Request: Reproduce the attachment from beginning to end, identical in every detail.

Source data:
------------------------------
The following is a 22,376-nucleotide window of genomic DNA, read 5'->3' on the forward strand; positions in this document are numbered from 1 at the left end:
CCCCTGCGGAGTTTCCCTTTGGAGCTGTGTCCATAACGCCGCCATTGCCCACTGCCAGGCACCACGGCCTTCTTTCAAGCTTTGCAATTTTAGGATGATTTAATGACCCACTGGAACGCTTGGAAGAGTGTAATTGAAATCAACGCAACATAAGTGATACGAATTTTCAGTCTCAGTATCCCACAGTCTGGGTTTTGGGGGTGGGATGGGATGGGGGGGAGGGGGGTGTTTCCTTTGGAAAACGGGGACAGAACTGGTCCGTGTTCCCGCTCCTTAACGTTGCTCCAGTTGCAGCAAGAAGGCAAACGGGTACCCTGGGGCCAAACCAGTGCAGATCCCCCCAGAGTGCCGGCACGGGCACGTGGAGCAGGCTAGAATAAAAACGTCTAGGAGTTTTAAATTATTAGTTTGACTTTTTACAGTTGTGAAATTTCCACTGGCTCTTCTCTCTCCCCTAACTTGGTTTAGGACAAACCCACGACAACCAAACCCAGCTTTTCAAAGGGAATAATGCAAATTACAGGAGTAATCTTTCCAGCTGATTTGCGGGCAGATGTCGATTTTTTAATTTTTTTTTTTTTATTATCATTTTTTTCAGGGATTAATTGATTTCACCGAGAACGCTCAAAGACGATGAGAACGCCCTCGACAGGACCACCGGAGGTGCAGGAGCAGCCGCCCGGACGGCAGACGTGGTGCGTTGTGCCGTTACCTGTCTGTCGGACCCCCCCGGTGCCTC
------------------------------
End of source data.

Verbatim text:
The following is a 22,376-nucleotide window of genomic DNA, read 5'->3' on the forward strand; positions in this document are numbered from 1 at the left end:
CCCCTGCGGAGTTTCCCTTTGGAGCTGTGTCCATAACGCCGCCATTGCCCACTGCCAGGCACCACGGCCTTCTTTCAAGCTTTGCAATTTTAGGATGATTTAATGACCCACTGGAACGCTTGGAAGAGTGTAATTGAAATCAACGCAACATAAGTGATACGAATTTTCAGTCTCAGTATCCCACAGTCTGGGTTTTGGGGGTGGGATGGGATGGGGGGGAGGGGGGTGTTTCCTTTGGAAAACGGGGACAGAACTGGTCCGTGTTCCCGCTCCTTAACGTTGCTCCAGTTGCAGCAAGAAGGCAAACGGGTACCCTGGGGCCAAACCAGTGCAGATCCCCCCAGAGTGCCGGCACGGGCACGTGGAGCAGGCTAGAATAAAAACGTCTAGGAGTTTTAAATTATTAGTTTGACTTTTTACAGTTGTGAAATTTCCACTGGCTCTTCTCTCTCCCCTAACTTGGTTTAGGACAAACCCACGACAACCAAACCCAGCTTTTCAAAGGGAATAATGCAAATTACAGGAGTAATCTTTCCAGCTGATTTGCGGGCAGATGTCGATTTTTTAATTTTTTTTTTTTTATTATCATTTTTTTCAGGGATTAATTGATTTCACCGAGAACGCTCAAAGACGATGAGAACGCCCTCGACAGGACCACCGGAGGTGCAGGAGCAGCCGCCCGGACGGCAGACGTGGTGCGTTGTGCCGTTACCTGTCTGTCGGACCCCCCCGGTGCCTC